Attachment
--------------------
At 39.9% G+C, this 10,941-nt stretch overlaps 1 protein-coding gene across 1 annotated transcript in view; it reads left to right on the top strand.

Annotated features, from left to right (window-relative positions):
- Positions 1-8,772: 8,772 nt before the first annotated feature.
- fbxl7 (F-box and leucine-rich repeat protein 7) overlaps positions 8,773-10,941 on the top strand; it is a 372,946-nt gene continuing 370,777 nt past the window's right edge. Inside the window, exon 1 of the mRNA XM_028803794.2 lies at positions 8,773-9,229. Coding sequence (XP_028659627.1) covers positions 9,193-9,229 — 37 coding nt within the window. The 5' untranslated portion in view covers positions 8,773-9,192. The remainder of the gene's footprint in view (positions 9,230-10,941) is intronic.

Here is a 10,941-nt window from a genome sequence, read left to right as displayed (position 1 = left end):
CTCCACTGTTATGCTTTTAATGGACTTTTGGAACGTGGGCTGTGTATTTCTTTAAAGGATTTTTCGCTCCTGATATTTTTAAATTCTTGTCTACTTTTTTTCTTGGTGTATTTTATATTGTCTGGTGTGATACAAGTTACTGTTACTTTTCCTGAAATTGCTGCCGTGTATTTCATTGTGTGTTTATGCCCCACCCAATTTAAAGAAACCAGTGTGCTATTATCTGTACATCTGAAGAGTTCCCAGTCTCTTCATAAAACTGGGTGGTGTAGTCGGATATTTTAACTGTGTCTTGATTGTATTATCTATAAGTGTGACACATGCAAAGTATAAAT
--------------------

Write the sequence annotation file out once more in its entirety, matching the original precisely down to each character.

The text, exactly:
At 39.9% G+C, this 10,941-nt stretch overlaps 1 protein-coding gene across 1 annotated transcript in view; it reads left to right on the top strand.

Annotated features, from left to right (window-relative positions):
- Positions 1-8,772: 8,772 nt before the first annotated feature.
- fbxl7 (F-box and leucine-rich repeat protein 7) overlaps positions 8,773-10,941 on the top strand; it is a 372,946-nt gene continuing 370,777 nt past the window's right edge. Inside the window, exon 1 of the mRNA XM_028803794.2 lies at positions 8,773-9,229. Coding sequence (XP_028659627.1) covers positions 9,193-9,229 — 37 coding nt within the window. The 5' untranslated portion in view covers positions 8,773-9,192. The remainder of the gene's footprint in view (positions 9,230-10,941) is intronic.

Here is a 10,941-nt window from a genome sequence, read left to right as displayed (position 1 = left end):
CTCCACTGTTATGCTTTTAATGGACTTTTGGAACGTGGGCTGTGTATTTCTTTAAAGGATTTTTCGCTCCTGATATTTTTAAATTCTTGTCTACTTTTTTTCTTGGTGTATTTTATATTGTCTGGTGTGATACAAGTTACTGTTACTTTTCCTGAAATTGCTGCCGTGTATTTCATTGTGTGTTTATGCCCCACCCAATTTAAAGAAACCAGTGTGCTATTATCTGTACATCTGAAGAGTTCCCAGTCTCTTCATAAAACTGGGTGGTGTAGTCGGATATTTTAACTGTGTCTTGATTGTATTATCTATAAGTGTGACACATGCAAAGTATAAAT